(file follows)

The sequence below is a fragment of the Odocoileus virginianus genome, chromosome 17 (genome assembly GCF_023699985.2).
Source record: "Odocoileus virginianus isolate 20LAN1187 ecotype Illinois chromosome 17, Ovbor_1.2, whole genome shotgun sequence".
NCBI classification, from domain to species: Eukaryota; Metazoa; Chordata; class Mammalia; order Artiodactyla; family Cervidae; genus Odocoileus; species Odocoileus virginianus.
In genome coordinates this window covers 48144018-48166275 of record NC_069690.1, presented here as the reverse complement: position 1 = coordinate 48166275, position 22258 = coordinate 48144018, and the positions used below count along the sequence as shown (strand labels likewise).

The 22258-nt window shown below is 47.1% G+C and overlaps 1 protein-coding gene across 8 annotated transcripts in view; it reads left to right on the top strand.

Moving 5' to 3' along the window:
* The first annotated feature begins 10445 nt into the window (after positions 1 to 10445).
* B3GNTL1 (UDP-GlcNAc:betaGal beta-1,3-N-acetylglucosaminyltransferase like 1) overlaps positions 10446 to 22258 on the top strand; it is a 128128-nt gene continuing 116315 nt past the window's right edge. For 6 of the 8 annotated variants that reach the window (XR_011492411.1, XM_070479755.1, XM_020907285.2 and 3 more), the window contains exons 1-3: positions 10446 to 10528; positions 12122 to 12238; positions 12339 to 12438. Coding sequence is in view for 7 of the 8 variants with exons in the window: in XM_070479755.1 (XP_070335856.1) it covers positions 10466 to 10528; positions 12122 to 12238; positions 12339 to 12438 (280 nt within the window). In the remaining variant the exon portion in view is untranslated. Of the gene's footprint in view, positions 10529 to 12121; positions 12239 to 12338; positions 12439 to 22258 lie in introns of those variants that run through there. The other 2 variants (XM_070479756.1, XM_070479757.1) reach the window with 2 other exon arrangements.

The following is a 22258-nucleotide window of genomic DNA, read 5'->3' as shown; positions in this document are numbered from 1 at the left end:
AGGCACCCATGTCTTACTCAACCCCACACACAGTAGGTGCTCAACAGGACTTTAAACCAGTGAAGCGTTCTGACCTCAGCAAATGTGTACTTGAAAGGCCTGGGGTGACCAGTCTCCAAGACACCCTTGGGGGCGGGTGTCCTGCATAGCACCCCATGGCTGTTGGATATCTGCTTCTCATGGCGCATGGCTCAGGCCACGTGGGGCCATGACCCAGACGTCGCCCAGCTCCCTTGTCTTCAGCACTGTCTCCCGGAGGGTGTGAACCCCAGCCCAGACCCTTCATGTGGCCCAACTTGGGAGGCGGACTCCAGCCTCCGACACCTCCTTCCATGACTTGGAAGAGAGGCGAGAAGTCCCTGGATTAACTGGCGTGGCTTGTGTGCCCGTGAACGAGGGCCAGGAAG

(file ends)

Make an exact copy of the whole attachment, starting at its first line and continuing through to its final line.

The sequence below is a fragment of the Odocoileus virginianus genome, chromosome 17 (genome assembly GCF_023699985.2).
Source record: "Odocoileus virginianus isolate 20LAN1187 ecotype Illinois chromosome 17, Ovbor_1.2, whole genome shotgun sequence".
NCBI classification, from domain to species: Eukaryota; Metazoa; Chordata; class Mammalia; order Artiodactyla; family Cervidae; genus Odocoileus; species Odocoileus virginianus.
In genome coordinates this window covers 48144018-48166275 of record NC_069690.1, presented here as the reverse complement: position 1 = coordinate 48166275, position 22258 = coordinate 48144018, and the positions used below count along the sequence as shown (strand labels likewise).

The 22258-nt window shown below is 47.1% G+C and overlaps 1 protein-coding gene across 8 annotated transcripts in view; it reads left to right on the top strand.

Moving 5' to 3' along the window:
* The first annotated feature begins 10445 nt into the window (after positions 1 to 10445).
* B3GNTL1 (UDP-GlcNAc:betaGal beta-1,3-N-acetylglucosaminyltransferase like 1) overlaps positions 10446 to 22258 on the top strand; it is a 128128-nt gene continuing 116315 nt past the window's right edge. For 6 of the 8 annotated variants that reach the window (XR_011492411.1, XM_070479755.1, XM_020907285.2 and 3 more), the window contains exons 1-3: positions 10446 to 10528; positions 12122 to 12238; positions 12339 to 12438. Coding sequence is in view for 7 of the 8 variants with exons in the window: in XM_070479755.1 (XP_070335856.1) it covers positions 10466 to 10528; positions 12122 to 12238; positions 12339 to 12438 (280 nt within the window). In the remaining variant the exon portion in view is untranslated. Of the gene's footprint in view, positions 10529 to 12121; positions 12239 to 12338; positions 12439 to 22258 lie in introns of those variants that run through there. The other 2 variants (XM_070479756.1, XM_070479757.1) reach the window with 2 other exon arrangements.

The following is a 22258-nucleotide window of genomic DNA, read 5'->3' as shown; positions in this document are numbered from 1 at the left end:
AGGCACCCATGTCTTACTCAACCCCACACACAGTAGGTGCTCAACAGGACTTTAAACCAGTGAAGCGTTCTGACCTCAGCAAATGTGTACTTGAAAGGCCTGGGGTGACCAGTCTCCAAGACACCCTTGGGGGCGGGTGTCCTGCATAGCACCCCATGGCTGTTGGATATCTGCTTCTCATGGCGCATGGCTCAGGCCACGTGGGGCCATGACCCAGACGTCGCCCAGCTCCCTTGTCTTCAGCACTGTCTCCCGGAGGGTGTGAACCCCAGCCCAGACCCTTCATGTGGCCCAACTTGGGAGGCGGACTCCAGCCTCCGACACCTCCTTCCATGACTTGGAAGAGAGGCGAGAAGTCCCTGGATTAACTGGCGTGGCTTGTGTGCCCGTGAACGAGGGCCAGGAAG